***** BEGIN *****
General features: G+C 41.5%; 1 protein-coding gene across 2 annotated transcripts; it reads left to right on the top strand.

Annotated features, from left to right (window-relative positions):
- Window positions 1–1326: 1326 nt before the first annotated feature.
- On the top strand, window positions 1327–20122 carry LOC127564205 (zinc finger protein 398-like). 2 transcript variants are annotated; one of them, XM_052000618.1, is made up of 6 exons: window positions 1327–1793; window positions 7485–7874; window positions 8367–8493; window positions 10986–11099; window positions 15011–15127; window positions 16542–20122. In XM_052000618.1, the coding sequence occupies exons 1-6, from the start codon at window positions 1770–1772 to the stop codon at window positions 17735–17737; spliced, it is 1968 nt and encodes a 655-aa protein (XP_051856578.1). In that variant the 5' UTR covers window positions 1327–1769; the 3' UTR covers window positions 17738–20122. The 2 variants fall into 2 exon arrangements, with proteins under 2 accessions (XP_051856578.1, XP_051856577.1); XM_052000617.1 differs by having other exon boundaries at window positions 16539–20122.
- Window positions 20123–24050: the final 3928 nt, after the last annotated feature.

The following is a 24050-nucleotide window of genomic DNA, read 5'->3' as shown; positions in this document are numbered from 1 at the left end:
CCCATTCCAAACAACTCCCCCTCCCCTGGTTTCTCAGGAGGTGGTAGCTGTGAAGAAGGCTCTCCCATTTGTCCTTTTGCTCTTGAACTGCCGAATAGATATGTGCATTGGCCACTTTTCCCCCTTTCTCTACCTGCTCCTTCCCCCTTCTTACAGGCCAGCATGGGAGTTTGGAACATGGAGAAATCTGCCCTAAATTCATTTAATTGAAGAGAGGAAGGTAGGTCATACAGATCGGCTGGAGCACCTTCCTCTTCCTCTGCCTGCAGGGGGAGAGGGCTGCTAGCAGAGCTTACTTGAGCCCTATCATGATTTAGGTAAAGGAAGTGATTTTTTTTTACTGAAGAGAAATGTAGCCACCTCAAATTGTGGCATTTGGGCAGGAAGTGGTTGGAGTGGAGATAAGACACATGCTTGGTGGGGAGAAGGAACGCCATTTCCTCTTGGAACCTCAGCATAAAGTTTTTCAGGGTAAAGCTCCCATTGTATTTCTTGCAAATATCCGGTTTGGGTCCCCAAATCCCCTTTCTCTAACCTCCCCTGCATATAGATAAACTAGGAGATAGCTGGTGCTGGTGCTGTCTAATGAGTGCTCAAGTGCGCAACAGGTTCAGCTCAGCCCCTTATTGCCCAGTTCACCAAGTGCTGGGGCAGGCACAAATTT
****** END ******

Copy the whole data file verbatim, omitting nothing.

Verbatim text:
General features: G+C 41.5%; 1 protein-coding gene across 2 annotated transcripts; it reads left to right on the top strand.

Annotated features, from left to right (window-relative positions):
- Window positions 1–1326: 1326 nt before the first annotated feature.
- On the top strand, window positions 1327–20122 carry LOC127564205 (zinc finger protein 398-like). 2 transcript variants are annotated; one of them, XM_052000618.1, is made up of 6 exons: window positions 1327–1793; window positions 7485–7874; window positions 8367–8493; window positions 10986–11099; window positions 15011–15127; window positions 16542–20122. In XM_052000618.1, the coding sequence occupies exons 1-6, from the start codon at window positions 1770–1772 to the stop codon at window positions 17735–17737; spliced, it is 1968 nt and encodes a 655-aa protein (XP_051856578.1). In that variant the 5' UTR covers window positions 1327–1769; the 3' UTR covers window positions 17738–20122. The 2 variants fall into 2 exon arrangements, with proteins under 2 accessions (XP_051856578.1, XP_051856577.1); XM_052000617.1 differs by having other exon boundaries at window positions 16539–20122.
- Window positions 20123–24050: the final 3928 nt, after the last annotated feature.

The following is a 24050-nucleotide window of genomic DNA, read 5'->3' as shown; positions in this document are numbered from 1 at the left end:
CCCATTCCAAACAACTCCCCCTCCCCTGGTTTCTCAGGAGGTGGTAGCTGTGAAGAAGGCTCTCCCATTTGTCCTTTTGCTCTTGAACTGCCGAATAGATATGTGCATTGGCCACTTTTCCCCCTTTCTCTACCTGCTCCTTCCCCCTTCTTACAGGCCAGCATGGGAGTTTGGAACATGGAGAAATCTGCCCTAAATTCATTTAATTGAAGAGAGGAAGGTAGGTCATACAGATCGGCTGGAGCACCTTCCTCTTCCTCTGCCTGCAGGGGGAGAGGGCTGCTAGCAGAGCTTACTTGAGCCCTATCATGATTTAGGTAAAGGAAGTGATTTTTTTTTACTGAAGAGAAATGTAGCCACCTCAAATTGTGGCATTTGGGCAGGAAGTGGTTGGAGTGGAGATAAGACACATGCTTGGTGGGGAGAAGGAACGCCATTTCCTCTTGGAACCTCAGCATAAAGTTTTTCAGGGTAAAGCTCCCATTGTATTTCTTGCAAATATCCGGTTTGGGTCCCCAAATCCCCTTTCTCTAACCTCCCCTGCATATAGATAAACTAGGAGATAGCTGGTGCTGGTGCTGTCTAATGAGTGCTCAAGTGCGCAACAGGTTCAGCTCAGCCCCTTATTGCCCAGTTCACCAAGTGCTGGGGCAGGCACAAATTT